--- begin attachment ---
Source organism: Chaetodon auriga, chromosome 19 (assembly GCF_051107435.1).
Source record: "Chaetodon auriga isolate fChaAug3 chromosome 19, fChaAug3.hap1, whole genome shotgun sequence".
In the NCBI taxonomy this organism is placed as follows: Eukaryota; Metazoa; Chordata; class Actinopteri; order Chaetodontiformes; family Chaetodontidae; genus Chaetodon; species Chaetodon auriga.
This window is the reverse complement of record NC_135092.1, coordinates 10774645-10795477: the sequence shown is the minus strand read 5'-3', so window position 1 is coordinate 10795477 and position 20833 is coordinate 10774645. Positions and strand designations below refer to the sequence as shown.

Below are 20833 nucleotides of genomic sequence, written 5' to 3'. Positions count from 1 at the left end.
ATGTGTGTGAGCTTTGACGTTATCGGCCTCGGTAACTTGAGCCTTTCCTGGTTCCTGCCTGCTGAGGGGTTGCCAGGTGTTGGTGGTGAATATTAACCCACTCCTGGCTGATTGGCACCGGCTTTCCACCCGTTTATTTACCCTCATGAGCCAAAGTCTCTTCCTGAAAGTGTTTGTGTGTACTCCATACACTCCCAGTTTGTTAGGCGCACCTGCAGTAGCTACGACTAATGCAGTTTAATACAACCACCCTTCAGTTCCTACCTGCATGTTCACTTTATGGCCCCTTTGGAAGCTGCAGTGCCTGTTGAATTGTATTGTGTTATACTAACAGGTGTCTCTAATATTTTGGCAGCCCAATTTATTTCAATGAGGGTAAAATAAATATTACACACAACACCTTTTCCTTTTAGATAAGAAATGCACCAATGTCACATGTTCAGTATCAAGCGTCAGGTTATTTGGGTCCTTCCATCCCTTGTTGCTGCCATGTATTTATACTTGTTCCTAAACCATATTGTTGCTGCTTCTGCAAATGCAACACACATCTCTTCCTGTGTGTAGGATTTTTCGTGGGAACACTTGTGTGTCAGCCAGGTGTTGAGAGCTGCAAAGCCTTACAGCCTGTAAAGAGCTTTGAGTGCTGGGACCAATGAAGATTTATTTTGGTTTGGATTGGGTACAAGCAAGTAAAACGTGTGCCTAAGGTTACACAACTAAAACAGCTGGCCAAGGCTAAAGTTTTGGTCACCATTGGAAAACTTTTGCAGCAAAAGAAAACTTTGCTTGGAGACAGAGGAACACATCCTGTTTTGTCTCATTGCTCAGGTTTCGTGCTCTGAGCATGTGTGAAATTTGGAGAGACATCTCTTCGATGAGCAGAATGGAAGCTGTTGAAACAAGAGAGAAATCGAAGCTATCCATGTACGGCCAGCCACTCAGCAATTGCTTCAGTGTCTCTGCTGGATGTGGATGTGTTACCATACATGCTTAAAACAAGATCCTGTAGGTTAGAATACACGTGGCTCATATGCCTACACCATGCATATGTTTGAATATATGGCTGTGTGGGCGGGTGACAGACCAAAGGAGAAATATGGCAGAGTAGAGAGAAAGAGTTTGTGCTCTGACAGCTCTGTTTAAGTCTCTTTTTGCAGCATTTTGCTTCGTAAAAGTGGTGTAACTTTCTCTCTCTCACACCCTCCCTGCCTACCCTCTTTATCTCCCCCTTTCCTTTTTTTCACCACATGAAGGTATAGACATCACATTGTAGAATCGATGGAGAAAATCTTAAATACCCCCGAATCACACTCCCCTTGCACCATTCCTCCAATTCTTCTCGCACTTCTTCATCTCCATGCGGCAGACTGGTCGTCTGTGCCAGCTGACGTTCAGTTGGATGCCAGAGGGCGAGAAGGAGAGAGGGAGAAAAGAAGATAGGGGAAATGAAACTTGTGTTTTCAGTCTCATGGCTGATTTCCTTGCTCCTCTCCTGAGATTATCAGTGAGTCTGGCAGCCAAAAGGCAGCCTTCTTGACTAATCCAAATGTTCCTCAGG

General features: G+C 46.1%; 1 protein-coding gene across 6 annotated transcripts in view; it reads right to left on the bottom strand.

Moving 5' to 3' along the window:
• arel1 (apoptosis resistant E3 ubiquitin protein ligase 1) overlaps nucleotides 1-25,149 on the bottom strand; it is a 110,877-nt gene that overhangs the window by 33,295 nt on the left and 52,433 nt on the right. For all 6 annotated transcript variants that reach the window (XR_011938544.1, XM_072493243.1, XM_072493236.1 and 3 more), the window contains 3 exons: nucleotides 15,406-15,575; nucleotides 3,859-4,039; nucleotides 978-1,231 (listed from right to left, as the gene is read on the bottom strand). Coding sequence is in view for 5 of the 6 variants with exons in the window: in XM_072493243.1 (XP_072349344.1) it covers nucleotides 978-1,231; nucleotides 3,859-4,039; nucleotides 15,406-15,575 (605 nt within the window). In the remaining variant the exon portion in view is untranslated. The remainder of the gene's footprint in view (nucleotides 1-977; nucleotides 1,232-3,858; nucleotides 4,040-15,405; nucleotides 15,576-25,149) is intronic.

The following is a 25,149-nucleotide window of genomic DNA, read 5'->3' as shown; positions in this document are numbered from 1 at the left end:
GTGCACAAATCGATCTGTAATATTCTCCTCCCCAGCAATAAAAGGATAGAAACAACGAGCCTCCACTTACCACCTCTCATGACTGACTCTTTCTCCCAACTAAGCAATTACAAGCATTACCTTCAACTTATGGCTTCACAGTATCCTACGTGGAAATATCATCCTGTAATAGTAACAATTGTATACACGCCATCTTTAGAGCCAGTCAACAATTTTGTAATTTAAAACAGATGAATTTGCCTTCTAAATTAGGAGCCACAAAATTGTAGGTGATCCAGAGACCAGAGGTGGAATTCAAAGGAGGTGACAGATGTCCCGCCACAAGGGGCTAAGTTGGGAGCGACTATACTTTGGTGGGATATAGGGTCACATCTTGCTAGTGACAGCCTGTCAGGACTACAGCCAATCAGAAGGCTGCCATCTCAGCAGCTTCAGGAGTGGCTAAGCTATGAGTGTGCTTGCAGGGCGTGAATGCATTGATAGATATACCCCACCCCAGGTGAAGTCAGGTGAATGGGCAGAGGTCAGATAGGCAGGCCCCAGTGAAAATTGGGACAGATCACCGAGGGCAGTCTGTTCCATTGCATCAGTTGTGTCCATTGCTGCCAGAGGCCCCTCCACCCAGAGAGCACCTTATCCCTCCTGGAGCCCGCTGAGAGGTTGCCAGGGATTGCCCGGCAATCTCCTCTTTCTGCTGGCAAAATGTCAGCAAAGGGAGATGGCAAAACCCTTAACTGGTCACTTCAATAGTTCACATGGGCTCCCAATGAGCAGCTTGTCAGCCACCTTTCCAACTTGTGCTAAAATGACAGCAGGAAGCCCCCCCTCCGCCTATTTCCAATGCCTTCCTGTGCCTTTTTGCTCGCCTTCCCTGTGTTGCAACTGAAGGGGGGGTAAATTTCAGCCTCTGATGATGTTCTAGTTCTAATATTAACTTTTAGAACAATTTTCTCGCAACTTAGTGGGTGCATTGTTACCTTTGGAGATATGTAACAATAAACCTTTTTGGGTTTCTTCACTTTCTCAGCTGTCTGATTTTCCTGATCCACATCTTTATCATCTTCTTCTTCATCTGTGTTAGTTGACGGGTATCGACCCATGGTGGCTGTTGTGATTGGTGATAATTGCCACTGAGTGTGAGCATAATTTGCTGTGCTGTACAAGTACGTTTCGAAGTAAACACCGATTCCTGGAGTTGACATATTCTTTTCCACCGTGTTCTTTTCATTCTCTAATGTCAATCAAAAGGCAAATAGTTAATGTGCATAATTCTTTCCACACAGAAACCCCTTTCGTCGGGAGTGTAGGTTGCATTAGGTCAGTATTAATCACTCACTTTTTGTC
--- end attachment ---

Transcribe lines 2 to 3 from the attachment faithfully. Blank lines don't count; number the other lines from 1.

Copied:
Source record: "Chaetodon auriga isolate fChaAug3 chromosome 19, fChaAug3.hap1, whole genome shotgun sequence".
In the NCBI taxonomy this organism is placed as follows: Eukaryota; Metazoa; Chordata; class Actinopteri; order Chaetodontiformes; family Chaetodontidae; genus Chaetodon; species Chaetodon auriga.